I wish I could tell you what is so attractive about our women’s reunions. As they say, you’d have to be there. And be there over years and years as layers of trust and love are built. I can describe how our meetings make me feel: like a swim in the gentle and warm waters of a tiny sheltered bay. The reunions feel healthy and refreshing. Together we women create a pool of energy that we continue to dip into long after the reunion has finished or the ‘leave meeting’ button has been pushed.
One of the blessings of this quiet Corona Time is my long-established yoga practice. I’ve always thought of my yoga practice as an investment, as good as superannuation. Nearly 50 years of practice, and I can call on my investment deal with the stress of self-isolation. There are other solid regular rituals, too: walking on the beach, dinner with my housemates, phone calls to the kids and to my family in the States.
Even now as write, I don’t know what words to describe my uneasy feelings about the climate. Maybe it’s because there’s just too much to say.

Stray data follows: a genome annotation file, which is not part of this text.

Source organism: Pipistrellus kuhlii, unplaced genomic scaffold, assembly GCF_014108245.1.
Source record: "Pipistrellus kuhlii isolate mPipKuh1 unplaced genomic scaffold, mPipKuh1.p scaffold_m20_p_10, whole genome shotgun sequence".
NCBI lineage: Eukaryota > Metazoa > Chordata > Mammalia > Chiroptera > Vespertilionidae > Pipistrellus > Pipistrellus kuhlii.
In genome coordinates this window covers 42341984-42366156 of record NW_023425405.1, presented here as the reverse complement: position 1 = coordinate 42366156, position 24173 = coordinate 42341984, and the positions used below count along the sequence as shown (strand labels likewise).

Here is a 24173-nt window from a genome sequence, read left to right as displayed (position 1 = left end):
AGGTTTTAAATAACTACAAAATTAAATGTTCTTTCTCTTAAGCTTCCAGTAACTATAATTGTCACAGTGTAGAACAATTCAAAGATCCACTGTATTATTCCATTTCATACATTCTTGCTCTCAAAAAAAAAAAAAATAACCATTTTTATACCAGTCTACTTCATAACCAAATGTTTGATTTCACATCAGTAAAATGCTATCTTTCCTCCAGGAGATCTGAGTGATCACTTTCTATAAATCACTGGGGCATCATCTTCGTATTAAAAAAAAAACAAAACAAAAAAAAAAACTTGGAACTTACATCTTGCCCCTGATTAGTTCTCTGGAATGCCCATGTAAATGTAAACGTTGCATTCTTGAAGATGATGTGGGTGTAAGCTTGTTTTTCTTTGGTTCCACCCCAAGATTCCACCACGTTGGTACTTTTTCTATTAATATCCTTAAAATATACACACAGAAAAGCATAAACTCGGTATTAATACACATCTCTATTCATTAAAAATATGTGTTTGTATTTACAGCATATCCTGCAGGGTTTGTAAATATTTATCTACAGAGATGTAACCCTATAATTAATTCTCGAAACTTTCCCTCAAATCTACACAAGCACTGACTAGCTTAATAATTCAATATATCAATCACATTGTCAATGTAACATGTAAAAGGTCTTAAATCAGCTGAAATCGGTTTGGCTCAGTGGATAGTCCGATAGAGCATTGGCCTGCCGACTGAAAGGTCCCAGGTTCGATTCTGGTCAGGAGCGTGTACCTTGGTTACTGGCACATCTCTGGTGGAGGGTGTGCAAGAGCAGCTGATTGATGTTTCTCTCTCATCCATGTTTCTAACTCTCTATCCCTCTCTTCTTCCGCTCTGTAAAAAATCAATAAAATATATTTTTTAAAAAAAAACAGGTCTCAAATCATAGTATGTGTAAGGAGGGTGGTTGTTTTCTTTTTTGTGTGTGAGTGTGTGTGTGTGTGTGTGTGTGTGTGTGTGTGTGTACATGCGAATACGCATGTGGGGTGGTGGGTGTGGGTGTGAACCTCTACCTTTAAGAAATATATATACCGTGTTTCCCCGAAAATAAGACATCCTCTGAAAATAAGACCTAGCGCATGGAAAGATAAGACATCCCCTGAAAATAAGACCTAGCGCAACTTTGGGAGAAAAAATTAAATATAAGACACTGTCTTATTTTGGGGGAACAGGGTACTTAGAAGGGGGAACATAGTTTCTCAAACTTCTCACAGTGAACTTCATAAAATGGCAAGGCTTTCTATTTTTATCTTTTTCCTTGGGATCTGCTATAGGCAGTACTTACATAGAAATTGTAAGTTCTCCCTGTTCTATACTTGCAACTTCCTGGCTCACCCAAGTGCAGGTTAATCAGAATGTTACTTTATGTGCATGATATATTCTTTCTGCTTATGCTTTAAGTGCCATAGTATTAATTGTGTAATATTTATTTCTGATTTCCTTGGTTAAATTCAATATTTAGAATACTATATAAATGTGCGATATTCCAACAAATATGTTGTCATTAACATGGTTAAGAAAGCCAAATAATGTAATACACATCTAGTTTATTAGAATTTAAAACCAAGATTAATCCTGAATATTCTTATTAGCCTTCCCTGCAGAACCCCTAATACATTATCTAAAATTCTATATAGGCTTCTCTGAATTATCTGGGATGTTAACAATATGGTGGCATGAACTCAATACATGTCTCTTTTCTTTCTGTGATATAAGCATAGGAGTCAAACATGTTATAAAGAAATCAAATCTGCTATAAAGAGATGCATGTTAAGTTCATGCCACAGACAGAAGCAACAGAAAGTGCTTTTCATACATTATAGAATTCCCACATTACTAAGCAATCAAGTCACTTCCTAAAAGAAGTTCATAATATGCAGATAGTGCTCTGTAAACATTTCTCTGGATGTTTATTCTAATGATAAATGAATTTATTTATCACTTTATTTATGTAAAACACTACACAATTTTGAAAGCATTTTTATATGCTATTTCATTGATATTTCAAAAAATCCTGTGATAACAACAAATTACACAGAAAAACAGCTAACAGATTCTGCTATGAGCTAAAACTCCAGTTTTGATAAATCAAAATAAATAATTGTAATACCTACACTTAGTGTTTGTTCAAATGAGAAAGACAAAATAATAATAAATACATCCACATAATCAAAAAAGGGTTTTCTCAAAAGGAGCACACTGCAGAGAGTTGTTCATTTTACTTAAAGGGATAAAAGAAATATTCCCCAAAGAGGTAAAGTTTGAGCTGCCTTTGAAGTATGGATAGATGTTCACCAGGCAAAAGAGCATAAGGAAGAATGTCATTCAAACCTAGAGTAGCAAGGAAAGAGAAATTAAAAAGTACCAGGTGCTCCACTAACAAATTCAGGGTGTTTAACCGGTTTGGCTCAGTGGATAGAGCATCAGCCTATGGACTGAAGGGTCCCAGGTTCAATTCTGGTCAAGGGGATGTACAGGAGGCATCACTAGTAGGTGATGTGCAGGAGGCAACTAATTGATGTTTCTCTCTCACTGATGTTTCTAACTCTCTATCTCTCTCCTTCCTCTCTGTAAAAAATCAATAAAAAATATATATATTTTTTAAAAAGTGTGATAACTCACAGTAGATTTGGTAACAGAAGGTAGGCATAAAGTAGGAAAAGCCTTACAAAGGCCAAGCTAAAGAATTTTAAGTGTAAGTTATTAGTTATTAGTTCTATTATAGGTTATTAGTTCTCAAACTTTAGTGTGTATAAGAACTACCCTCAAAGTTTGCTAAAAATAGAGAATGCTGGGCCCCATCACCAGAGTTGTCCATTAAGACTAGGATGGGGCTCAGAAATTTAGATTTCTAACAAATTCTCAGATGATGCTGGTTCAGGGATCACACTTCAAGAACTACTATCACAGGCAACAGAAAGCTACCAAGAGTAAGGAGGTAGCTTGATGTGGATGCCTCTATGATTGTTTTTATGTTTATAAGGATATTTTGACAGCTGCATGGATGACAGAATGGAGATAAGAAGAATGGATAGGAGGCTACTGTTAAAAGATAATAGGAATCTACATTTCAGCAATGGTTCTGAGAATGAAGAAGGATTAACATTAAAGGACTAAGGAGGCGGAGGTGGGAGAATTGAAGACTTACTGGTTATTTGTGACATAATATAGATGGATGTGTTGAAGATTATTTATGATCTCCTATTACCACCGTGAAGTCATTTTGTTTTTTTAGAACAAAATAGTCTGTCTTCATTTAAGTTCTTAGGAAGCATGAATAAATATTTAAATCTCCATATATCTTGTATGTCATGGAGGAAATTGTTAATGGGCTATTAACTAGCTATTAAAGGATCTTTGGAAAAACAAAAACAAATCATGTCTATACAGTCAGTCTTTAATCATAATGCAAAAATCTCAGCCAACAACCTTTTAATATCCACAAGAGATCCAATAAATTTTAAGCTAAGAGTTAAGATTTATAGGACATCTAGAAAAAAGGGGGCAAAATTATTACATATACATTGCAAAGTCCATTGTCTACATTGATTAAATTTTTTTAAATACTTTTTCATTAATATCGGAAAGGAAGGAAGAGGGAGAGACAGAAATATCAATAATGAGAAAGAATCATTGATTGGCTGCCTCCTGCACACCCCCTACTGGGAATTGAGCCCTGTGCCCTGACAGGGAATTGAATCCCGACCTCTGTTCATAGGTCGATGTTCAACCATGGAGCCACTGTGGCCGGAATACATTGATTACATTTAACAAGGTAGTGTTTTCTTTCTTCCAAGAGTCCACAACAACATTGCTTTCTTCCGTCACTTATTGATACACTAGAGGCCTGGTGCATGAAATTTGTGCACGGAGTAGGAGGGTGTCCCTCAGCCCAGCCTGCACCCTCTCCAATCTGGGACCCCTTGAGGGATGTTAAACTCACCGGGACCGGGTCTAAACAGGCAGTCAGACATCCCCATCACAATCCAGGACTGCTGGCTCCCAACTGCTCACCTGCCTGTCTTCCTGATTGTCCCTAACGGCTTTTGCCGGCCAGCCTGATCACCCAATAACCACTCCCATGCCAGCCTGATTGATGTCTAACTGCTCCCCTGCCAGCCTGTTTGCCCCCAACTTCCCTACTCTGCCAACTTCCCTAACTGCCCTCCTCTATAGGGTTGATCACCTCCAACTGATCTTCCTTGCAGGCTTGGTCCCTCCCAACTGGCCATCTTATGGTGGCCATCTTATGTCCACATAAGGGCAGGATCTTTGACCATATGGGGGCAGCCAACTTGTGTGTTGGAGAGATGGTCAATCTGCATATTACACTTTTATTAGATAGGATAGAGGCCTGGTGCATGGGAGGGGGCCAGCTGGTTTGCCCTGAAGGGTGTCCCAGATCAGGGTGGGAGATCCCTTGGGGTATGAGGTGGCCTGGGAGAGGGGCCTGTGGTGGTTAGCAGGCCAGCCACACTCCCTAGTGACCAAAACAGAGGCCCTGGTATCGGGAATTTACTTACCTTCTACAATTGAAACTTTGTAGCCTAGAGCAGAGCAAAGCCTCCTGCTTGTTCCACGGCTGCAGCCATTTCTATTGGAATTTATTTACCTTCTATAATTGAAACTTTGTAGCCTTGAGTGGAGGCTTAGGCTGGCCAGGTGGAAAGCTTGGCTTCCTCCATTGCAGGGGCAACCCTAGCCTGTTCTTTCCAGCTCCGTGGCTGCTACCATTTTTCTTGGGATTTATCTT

Earlier this year, the on-line Sydney Morning Herald would run one or two stories on climate change. Now, and especially since Australia’s monstrously extensive bushfires, there are a half dozen or more each day.
The climate crisis is no longer a future problem. We need to grapple with it now. In an increasingly accelerating way, life on our planet as we’ve experienced it is changing. That means we are being called on to change, too.
Time is running out. The patient is critically ailing. Every day matters.
Ever heard of the Shedders? If you really knew me, you would know I’m a community junkie. I’ve created several yoga communities over the almost 40 years that I've been teaching yoga. I’m part of the Manning Valley singing community and perform with the Wingsong Choir....